Kentucky’s legislative session begins today, and marijuana policy reforms are already among the top issues being discussed in Frankfort. Lawmakers have indicated that they will soon be introducing several marijuana policy bills, including a medical cannabis bill, a decriminalization bill, and an adult-use legalization bill.
Although we support all of these bills, we believe the bill that has the strongest chance of passing in 2019 is the medical cannabis bill that will soon be introduced by Republican Reps. Jason Nemes and Diane St. Onge. A few months ago, Rep. Nemes confidently predicted that it would pass the legislature in 2019. However, we know that the effort will face strong opposition in the Senate, where Majority Leader Damon Thayer recently said, “I don't see the votes for medical marijuana yet.”
In order for this bill to pass, legislators will need to hear an outpouring of support from their constituents. After you write your elected officials, please share this message with your friends and family!
Local voters approve 13 medical marijuana and seven legalization measures; ask legislators to listen.
Great news! On Election Day, around a million Wisconsin voters approved advisory questions on their ballots calling for more humane marijuana laws.
More than half of the state’s population saw cannabis-related measures on their ballots, and every single one of the measures passed. Medical cannabis questions received between 67% and 89% in the 11 counties and two cities where they appeared. Adult-use questions garnered between 60% and 76% of the vote.
As the Wisconsin State-Journal’s analysis shows, the measures easily passed in jurisdictions that voted for the Republican and the Democrat for the gubernatorial race.
Congratulations to all the advocates and voters who were involved!
In other encouraging news, voters elected a new governor — Tony Evers — who supports medical marijuana and would like to put the question of legalization to voters. (In Wisconsin, voters can’t place questions on the statewide ballot themselves; only state lawmakers can refer questions to them.)
Meanwhile, in neighboring Michigan, voters overwhelmingly approved legalizing and regulating marijuana for adults 21 and older.
Despite all this encouraging news, however, challenges remain. Popular support for medical marijuana has been strong for many years, but thus far Wisconsin’s lawmakers have refused to act.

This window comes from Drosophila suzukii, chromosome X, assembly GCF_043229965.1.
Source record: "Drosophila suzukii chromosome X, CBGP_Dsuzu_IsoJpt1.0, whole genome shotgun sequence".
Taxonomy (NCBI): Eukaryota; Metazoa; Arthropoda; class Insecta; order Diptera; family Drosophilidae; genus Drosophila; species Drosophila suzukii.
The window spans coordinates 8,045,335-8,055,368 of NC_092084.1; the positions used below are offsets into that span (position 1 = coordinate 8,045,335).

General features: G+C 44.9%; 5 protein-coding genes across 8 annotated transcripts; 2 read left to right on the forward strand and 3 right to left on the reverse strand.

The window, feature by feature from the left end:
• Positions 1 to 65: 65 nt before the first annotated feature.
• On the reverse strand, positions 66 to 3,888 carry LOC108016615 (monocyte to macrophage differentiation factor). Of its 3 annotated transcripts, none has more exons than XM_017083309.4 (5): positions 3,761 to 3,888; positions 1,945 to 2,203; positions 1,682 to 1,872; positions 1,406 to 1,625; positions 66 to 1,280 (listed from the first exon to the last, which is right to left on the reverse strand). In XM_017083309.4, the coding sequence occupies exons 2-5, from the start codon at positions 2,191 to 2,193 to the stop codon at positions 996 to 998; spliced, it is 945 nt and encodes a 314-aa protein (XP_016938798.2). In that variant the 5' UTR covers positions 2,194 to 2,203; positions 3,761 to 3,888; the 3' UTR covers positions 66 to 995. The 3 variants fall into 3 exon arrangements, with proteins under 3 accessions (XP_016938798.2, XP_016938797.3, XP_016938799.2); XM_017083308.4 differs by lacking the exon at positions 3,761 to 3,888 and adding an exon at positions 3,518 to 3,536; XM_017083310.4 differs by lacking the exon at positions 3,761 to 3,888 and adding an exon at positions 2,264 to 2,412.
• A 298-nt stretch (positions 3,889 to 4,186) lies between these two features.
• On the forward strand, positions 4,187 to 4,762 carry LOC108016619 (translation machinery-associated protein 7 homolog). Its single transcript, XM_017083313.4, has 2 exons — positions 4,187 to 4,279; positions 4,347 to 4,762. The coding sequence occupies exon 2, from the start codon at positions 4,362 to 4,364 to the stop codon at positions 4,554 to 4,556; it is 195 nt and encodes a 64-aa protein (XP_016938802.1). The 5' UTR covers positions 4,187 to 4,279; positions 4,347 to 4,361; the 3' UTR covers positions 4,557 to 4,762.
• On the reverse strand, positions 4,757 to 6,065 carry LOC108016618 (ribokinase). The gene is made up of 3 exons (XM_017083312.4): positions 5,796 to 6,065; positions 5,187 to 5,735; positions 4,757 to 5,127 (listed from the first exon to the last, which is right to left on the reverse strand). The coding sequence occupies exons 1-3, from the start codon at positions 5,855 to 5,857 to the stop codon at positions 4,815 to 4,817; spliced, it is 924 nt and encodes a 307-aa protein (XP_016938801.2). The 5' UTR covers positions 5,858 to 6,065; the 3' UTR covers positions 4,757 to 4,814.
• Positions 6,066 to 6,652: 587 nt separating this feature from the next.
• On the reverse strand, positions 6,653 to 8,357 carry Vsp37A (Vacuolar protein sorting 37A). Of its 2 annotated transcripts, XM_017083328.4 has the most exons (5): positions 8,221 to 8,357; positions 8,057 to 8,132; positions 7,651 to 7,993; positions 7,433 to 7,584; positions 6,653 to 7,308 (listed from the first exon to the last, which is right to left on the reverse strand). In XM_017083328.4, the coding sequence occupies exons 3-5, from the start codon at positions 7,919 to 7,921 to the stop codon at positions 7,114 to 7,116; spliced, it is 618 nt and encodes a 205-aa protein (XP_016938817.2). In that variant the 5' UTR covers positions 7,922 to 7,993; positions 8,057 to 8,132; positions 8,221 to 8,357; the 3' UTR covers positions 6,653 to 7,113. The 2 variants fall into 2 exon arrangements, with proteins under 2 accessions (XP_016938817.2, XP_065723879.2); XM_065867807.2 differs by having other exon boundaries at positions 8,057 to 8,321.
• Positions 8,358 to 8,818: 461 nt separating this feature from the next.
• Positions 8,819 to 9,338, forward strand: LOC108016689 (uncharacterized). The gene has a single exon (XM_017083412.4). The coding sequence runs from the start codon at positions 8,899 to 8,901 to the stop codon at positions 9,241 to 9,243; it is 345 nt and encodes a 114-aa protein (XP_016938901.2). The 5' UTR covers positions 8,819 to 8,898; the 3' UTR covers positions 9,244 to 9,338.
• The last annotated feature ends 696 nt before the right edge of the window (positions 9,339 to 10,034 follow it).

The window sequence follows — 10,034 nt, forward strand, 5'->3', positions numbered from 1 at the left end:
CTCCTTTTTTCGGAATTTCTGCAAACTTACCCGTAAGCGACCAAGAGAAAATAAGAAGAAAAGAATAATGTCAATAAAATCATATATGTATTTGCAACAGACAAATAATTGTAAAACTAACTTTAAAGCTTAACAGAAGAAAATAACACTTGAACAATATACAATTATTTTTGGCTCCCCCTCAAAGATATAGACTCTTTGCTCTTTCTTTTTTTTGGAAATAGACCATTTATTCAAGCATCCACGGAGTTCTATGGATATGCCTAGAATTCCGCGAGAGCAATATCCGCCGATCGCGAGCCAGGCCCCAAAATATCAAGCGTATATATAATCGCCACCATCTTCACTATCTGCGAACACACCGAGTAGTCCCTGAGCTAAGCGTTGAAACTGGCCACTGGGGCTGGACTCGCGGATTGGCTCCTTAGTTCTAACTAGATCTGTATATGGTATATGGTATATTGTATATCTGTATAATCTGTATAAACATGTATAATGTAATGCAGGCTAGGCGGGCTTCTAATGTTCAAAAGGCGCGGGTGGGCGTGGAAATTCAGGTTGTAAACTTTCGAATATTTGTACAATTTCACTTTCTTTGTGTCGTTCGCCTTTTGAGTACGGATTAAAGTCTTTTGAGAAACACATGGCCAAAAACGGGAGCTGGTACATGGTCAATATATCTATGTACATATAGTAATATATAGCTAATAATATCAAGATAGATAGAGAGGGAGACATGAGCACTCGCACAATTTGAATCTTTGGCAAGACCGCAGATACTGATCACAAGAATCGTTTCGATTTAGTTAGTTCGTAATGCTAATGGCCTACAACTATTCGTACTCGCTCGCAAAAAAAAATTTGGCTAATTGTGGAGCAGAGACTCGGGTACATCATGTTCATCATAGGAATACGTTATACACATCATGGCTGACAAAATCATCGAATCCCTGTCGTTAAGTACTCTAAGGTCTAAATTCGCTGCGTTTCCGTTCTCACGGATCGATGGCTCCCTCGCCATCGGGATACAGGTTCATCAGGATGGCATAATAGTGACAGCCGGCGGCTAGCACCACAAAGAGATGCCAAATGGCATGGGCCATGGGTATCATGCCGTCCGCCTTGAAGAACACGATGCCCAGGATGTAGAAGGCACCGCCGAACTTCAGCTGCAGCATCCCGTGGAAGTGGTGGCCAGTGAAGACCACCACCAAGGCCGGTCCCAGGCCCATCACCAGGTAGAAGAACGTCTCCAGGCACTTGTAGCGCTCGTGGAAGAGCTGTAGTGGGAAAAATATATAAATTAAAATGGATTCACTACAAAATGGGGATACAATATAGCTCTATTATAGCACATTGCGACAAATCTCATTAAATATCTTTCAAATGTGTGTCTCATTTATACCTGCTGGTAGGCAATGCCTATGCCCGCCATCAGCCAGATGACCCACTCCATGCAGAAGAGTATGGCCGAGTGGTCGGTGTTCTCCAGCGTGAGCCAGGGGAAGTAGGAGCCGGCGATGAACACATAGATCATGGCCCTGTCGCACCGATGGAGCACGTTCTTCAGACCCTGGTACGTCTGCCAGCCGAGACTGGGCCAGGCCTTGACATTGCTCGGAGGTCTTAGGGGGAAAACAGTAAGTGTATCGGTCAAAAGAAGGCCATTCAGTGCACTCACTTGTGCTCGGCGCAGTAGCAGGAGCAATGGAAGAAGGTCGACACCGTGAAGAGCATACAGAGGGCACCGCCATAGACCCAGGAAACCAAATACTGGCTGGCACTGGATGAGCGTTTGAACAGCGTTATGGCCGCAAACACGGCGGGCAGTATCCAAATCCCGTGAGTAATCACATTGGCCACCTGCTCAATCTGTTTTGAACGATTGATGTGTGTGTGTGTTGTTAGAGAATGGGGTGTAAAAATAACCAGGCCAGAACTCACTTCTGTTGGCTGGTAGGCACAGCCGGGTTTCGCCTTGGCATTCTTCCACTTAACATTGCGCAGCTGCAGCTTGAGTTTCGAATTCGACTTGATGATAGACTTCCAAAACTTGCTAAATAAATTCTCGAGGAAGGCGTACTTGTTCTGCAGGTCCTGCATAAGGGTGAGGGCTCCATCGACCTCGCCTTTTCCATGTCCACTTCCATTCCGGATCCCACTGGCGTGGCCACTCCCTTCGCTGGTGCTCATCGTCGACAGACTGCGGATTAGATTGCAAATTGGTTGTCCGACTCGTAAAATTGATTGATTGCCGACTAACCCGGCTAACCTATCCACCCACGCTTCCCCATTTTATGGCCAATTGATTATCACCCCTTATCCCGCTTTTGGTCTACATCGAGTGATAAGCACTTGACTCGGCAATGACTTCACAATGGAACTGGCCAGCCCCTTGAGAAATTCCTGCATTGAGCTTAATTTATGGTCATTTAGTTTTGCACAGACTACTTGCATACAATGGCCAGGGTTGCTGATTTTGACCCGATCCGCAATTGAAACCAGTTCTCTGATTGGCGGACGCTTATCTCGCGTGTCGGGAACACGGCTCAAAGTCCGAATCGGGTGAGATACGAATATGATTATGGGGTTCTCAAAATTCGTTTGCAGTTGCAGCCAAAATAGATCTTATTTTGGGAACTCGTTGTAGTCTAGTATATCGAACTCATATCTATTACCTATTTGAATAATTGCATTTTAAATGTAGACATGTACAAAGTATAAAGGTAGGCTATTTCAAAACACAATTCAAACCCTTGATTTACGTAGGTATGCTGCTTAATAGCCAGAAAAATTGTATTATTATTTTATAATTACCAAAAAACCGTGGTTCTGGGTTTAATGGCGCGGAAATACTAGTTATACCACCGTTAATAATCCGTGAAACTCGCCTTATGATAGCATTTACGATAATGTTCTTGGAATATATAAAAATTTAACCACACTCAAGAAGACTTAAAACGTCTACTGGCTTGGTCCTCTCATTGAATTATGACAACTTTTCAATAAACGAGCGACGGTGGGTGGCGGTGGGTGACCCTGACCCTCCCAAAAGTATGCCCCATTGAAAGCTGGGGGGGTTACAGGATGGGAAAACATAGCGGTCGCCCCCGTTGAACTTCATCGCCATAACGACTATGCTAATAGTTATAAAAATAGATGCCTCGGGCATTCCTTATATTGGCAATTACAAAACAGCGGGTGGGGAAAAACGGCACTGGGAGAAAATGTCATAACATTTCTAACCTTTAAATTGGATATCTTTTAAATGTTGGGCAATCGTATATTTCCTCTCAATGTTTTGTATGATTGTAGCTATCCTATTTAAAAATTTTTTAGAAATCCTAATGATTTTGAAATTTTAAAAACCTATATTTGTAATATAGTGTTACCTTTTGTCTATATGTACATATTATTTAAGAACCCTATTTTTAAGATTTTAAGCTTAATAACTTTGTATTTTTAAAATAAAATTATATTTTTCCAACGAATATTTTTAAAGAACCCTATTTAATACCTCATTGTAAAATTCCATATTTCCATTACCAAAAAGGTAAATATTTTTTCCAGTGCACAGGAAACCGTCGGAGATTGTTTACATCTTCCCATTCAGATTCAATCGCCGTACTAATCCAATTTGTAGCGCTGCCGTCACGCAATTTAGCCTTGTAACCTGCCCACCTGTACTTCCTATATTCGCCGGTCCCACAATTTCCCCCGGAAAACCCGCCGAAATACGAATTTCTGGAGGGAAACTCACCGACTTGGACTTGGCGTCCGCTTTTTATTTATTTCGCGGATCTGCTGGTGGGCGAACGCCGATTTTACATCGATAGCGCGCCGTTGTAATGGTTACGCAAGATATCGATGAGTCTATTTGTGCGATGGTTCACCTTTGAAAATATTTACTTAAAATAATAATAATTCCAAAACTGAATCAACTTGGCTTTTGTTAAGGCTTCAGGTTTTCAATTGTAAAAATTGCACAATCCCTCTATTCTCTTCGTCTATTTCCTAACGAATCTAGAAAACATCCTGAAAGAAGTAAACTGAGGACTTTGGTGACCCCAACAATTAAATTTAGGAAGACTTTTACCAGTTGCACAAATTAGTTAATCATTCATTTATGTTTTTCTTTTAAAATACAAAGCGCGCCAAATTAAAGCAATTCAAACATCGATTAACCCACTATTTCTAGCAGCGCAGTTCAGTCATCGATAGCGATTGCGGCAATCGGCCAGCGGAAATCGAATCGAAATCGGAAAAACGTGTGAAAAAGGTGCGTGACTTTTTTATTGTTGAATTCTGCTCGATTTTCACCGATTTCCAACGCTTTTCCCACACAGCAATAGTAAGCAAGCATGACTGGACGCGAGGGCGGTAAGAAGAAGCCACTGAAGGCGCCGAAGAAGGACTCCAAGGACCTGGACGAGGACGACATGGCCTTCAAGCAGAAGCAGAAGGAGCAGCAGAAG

Let your state legislators know you want the legislature to finally listen to voters on medical cannabis when they convene for the 2019 legislative session. It’s past time Wisconsin roll back its cruel and wasteful war on marijuana.
Over the years, our movement has made significant progress through the ballot box. This year will be no different. Be part of the wave of change today and go vote!
Voters are weighing in on adult-use legalization initiatives in Michigan and North Dakota and medical marijuana measures in Utah and Missouri. Some residents of Ohio and Wisconsin, too, have a chance to voice their support for local measures ending punitive marijuana policies. Go here for information about this year’s ballot questions.
Voters in states without marijuana-related ballot initiatives can play a huge role in changing marijuana laws, too.Visit MPP’s website to find out where candidates stand on marijuana policy in every gubernatorial race, along with in-depth state legislative voter guides for nine states. Roughly half the country lacks a ballot initiative process. The only way we can change marijuana laws in those states is to support thoughtful elected officials and oppose those who aren’t.
If you haven’t voted yet, make a plan right now. Look up your polling location and set a time to go. Spread the word on social media and urge your friends to vote, too!
There’s too much at stake to sit it out.
Do you know where your candidates stand on marijuana policy?
Pennsylvania’s General Election Day is set for Tuesday, November 6. If you are registered to vote, find your polling location here, and please be sure to go cast your ballot!
Here’s a look at where gubernatorial candidates stand on marijuana policy: Gov. Tom Wolf (D), who signed the state’s medical marijuana legislation, is supportive of statewide decriminalization. He has said Pennsylvania is not yet ready to legalize and regulate marijuana for adults’ use. Scott Wagner (R) is opposed to legalization and regulation and believes marijuana is a gateway to other drugs.
You can find more information on Pennsylvania’s current marijuana policies here.
Please forward this message to your network in Pennsylvania, and don’t forget to get out and vote!
For supporters of sensible marijuana policies, the choice for governor couldn’t be more clear.
Georgia’s general election is coming up on Tuesday, November 6, and there is national attention on Georgia’s choices for governor. Before you vote, we want to let you know about the stark differences between the candidates’ stances on marijuana policy reform.
Secretary of State Brian Kemp (R) opposes in-state cultivation of medical marijuana, even though thousands of medical cannabis patients in Georgia lack reasonable access to the low-THC oils they are allowed to possess. Kemp would perpetuate the harmful contradiction in the state program, treating seriously ill patients like second class citizens. Turning to adult-use, his website says he “is not in the camp of being pro-recreational marijuana.” MPP gives Brian Kemp an F for failing the state’s most vulnerable citizens.
Stacey Abrams, former House minority leader, has been clear in her support improving state cannabis laws. Not only does she support in-state cultivation and oversight in a well-regulated program, she also supports removing criminal penalties for possession as Atlanta did last year, and will even consider ending marijuana prohibition once the other reforms are made. In stark contrast to her opponent, MPP rates Stacey Abrams with an A for the support she offers for sensible cannabis policy.
You can find a summary of Georgia’s current low-THC law, Haleigh’s Hope Act, here.
For more information on early voting and Election Day voting, including where you can cast your ballot and when voting locations will be open, check out the state’s elections website here.